Most of us are familiar with the scene in John chapter 21 where Jesus tells the disciples to cast their net on the right side of the boat to catch a bounty of fish. There’s a great deal of symbolic meaning here that I believe is missed. In today’s post we’ll look at this scene in detail and dissect its deeper, esoteric meanings, and how it relates to the journey of the soul.
Chapter 21 is the last chapter of the Gospel of John. Jesus has already been crucified and resurrected, and he decides to show himself to his disciples on a few occasions before the final ascension. Chapter 21 concludes the Gospel of John with Jesus’ third and final appearance (at least according to this gospel). It’s as if Jesus was coming to give his farewell address to the disciples and give them the encouragement they needed to carry on, especially Peter, who, as we already know from a former blog post, represents man’s lower nature and ego that has evolved so much. He becomes the focal point in this last chapter of John for good reason—it is the lower ego that must be united with the higher, spiritual ego for the ascension. In order for this to happen, we must go through a myriad of new experiences, constantly interpreting and assimilating new thoughts and emotions. Such is the meaning of life and the evolution of our consciousness.
Let’s look at a couple of verses in detail to Biblically prove this point, beginning when the disciples decide to go fishing after Jesus has been absent from them:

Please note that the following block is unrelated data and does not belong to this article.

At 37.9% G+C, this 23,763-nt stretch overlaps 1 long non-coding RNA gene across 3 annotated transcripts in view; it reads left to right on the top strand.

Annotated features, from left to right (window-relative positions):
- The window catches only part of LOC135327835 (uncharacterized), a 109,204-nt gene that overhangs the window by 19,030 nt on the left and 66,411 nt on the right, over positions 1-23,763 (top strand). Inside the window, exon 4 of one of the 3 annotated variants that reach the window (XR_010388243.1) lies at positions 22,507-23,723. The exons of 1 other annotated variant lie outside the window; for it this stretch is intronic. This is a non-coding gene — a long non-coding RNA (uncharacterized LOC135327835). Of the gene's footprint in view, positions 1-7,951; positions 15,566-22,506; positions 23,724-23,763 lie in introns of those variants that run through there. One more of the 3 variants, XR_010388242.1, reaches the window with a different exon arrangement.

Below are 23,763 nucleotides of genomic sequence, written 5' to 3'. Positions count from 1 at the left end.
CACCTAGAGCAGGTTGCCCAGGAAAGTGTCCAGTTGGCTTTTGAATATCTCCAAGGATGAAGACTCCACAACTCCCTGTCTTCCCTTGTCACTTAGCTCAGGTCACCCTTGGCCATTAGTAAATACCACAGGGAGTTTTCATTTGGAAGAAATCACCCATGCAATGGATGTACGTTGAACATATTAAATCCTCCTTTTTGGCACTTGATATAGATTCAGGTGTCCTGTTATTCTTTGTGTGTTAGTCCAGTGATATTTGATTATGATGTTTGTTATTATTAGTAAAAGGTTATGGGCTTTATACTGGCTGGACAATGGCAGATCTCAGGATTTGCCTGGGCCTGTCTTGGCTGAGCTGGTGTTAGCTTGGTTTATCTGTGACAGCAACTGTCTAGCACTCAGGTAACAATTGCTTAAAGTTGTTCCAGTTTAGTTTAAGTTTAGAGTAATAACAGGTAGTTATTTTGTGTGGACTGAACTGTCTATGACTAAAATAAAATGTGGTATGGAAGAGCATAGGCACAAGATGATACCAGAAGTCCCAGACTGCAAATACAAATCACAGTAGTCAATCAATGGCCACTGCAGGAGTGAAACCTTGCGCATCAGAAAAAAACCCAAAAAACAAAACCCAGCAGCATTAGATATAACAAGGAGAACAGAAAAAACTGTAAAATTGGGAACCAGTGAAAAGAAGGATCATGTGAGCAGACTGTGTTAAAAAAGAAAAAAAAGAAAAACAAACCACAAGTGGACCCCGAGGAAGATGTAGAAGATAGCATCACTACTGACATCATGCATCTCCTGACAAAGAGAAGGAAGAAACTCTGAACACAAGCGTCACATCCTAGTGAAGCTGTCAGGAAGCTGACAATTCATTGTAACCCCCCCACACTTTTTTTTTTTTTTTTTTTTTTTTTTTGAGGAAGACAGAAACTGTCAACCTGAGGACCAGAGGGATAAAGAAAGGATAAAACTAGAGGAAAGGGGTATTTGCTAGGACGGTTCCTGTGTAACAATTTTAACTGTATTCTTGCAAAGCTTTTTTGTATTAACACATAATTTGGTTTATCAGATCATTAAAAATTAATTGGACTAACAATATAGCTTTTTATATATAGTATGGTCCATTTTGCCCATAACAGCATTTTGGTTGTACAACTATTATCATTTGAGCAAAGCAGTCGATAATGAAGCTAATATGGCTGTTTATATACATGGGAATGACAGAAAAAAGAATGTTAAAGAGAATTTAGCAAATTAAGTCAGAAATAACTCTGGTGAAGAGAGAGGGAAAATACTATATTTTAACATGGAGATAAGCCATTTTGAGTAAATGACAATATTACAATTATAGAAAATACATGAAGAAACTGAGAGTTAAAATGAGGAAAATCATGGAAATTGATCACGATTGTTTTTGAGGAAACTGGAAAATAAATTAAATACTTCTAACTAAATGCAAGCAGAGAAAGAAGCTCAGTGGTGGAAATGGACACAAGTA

“Simon Peter saith unto them, I go a fishing. They [the other disciples] say unto him, We go along with thee. They went forth, and entered into the ship immediately; and that night they caught nothing” (John 21:3).
I need to point out a few important symbols here. Peter represents the lower nature. The other disciples are qualities of the soul that compel the lower nature and ego to evolve through time and experience. That is why Peter is emphasized in the text as the one who decides to go fishing and the other disciples promise to go with him; the lower ego leads us when we are young and spiritually immature.
The ship is a symbol of the lower mind, which tosses on the waves and seas (turmoil of life) to learn and grow. The fact that they fished at “night” is also significant. The night represents our potential for growth, and it is during the night hours that we struggle. And finally, fish symbolize the emotions, ideas, and concepts we experience in life.
With that being explained, let’s move on to the greater meaning of this scene.
“But when the morning was now come, Jesus stood on the shore: but the disciples knew not that it was Jesus” (John 21:4).